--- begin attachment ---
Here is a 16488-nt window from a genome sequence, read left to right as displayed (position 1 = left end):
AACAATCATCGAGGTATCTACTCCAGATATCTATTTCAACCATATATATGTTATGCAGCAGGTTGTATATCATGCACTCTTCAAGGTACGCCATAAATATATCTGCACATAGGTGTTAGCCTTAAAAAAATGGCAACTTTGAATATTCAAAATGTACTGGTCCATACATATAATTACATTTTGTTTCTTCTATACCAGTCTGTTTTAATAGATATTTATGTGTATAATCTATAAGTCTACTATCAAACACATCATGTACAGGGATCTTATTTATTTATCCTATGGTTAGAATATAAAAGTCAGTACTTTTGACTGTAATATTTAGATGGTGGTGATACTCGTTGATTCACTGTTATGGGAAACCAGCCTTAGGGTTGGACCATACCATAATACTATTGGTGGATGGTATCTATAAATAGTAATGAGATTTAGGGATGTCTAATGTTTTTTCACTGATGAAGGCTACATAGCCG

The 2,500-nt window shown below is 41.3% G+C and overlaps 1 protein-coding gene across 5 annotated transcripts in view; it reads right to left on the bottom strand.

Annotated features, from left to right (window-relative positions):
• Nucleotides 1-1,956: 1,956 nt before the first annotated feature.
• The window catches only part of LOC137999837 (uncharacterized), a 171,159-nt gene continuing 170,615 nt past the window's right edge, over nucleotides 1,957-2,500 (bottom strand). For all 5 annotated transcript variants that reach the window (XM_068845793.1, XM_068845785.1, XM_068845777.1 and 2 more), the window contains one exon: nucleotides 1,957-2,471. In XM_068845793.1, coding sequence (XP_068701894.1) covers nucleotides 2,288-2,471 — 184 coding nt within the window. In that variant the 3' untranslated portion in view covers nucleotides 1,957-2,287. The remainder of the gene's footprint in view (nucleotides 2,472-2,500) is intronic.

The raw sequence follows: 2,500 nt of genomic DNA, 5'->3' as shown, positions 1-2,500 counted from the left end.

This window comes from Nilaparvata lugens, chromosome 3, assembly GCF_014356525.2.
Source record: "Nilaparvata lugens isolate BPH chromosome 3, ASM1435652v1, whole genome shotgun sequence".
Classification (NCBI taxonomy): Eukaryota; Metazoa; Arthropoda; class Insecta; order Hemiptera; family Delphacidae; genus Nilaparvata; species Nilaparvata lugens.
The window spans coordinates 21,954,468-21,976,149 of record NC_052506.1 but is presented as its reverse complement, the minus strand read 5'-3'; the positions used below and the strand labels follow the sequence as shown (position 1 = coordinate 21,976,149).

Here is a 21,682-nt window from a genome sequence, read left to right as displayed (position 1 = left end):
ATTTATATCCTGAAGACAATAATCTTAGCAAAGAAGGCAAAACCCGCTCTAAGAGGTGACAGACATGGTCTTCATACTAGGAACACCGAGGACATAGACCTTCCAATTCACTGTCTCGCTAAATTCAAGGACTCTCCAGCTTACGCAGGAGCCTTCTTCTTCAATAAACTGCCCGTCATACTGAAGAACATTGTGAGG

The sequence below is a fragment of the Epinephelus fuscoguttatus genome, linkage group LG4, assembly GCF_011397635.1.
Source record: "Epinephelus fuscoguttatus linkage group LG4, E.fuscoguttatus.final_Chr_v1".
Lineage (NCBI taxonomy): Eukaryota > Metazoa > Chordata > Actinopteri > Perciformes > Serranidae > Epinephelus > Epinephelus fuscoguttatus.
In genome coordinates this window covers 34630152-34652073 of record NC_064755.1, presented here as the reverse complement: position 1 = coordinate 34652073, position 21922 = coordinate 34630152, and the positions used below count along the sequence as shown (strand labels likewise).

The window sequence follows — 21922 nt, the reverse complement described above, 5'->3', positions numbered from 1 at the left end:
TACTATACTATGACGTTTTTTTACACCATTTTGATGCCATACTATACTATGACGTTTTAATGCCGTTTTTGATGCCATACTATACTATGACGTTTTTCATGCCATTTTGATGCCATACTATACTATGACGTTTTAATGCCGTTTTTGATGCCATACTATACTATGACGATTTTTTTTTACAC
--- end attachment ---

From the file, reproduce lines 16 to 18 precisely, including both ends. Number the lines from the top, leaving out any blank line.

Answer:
Lineage (NCBI taxonomy): Eukaryota > Metazoa > Chordata > Actinopteri > Perciformes > Serranidae > Epinephelus > Epinephelus fuscoguttatus.
In genome coordinates this window covers 34630152-34652073 of record NC_064755.1, presented here as the reverse complement: position 1 = coordinate 34652073, position 21922 = coordinate 34630152, and the positions used below count along the sequence as shown (strand labels likewise).

The window sequence follows — 21922 nt, the reverse complement described above, 5'->3', positions numbered from 1 at the left end: